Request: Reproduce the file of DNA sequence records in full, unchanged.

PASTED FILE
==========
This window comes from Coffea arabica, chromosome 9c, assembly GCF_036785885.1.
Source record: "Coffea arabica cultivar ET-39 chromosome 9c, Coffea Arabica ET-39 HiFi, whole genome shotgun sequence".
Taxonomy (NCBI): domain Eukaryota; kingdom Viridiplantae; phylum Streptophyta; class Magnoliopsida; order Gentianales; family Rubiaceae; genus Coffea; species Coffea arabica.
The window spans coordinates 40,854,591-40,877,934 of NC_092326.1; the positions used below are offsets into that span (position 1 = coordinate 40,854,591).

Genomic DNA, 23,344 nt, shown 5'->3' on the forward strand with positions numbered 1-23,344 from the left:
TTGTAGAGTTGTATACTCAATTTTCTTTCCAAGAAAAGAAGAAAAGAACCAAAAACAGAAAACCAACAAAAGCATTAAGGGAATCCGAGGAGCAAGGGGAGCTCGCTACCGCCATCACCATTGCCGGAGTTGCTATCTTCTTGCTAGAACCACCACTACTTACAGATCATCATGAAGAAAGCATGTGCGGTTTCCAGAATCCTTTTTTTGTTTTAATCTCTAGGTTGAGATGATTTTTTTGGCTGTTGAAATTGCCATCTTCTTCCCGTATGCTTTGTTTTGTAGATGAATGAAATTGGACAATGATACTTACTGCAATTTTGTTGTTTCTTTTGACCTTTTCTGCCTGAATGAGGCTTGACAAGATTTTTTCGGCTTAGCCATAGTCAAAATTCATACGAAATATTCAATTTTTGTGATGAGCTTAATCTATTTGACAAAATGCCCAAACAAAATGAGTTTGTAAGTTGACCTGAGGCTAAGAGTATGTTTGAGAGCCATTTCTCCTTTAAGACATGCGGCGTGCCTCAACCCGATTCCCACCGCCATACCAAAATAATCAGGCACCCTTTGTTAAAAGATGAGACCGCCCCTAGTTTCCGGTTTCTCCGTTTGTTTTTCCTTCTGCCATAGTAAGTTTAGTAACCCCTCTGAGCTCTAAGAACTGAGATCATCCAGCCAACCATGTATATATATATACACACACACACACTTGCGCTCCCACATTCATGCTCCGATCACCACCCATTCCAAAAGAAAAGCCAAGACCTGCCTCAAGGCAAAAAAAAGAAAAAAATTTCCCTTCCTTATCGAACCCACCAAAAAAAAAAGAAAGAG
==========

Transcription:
This window comes from Coffea arabica, chromosome 9c, assembly GCF_036785885.1.
Source record: "Coffea arabica cultivar ET-39 chromosome 9c, Coffea Arabica ET-39 HiFi, whole genome shotgun sequence".
Taxonomy (NCBI): domain Eukaryota; kingdom Viridiplantae; phylum Streptophyta; class Magnoliopsida; order Gentianales; family Rubiaceae; genus Coffea; species Coffea arabica.
The window spans coordinates 40,854,591-40,877,934 of NC_092326.1; the positions used below are offsets into that span (position 1 = coordinate 40,854,591).

Genomic DNA, 23,344 nt, shown 5'->3' on the forward strand with positions numbered 1-23,344 from the left:
TTGTAGAGTTGTATACTCAATTTTCTTTCCAAGAAAAGAAGAAAAGAACCAAAAACAGAAAACCAACAAAAGCATTAAGGGAATCCGAGGAGCAAGGGGAGCTCGCTACCGCCATCACCATTGCCGGAGTTGCTATCTTCTTGCTAGAACCACCACTACTTACAGATCATCATGAAGAAAGCATGTGCGGTTTCCAGAATCCTTTTTTTGTTTTAATCTCTAGGTTGAGATGATTTTTTTGGCTGTTGAAATTGCCATCTTCTTCCCGTATGCTTTGTTTTGTAGATGAATGAAATTGGACAATGATACTTACTGCAATTTTGTTGTTTCTTTTGACCTTTTCTGCCTGAATGAGGCTTGACAAGATTTTTTCGGCTTAGCCATAGTCAAAATTCATACGAAATATTCAATTTTTGTGATGAGCTTAATCTATTTGACAAAATGCCCAAACAAAATGAGTTTGTAAGTTGACCTGAGGCTAAGAGTATGTTTGAGAGCCATTTCTCCTTTAAGACATGCGGCGTGCCTCAACCCGATTCCCACCGCCATACCAAAATAATCAGGCACCCTTTGTTAAAAGATGAGACCGCCCCTAGTTTCCGGTTTCTCCGTTTGTTTTTCCTTCTGCCATAGTAAGTTTAGTAACCCCTCTGAGCTCTAAGAACTGAGATCATCCAGCCAACCATGTATATATATATACACACACACACACTTGCGCTCCCACATTCATGCTCCGATCACCACCCATTCCAAAAGAAAAGCCAAGACCTGCCTCAAGGCAAAAAAAAGAAAAAAATTTCCCTTCCTTATCGAACCCACCAAAAAAAAAAGAAAGAG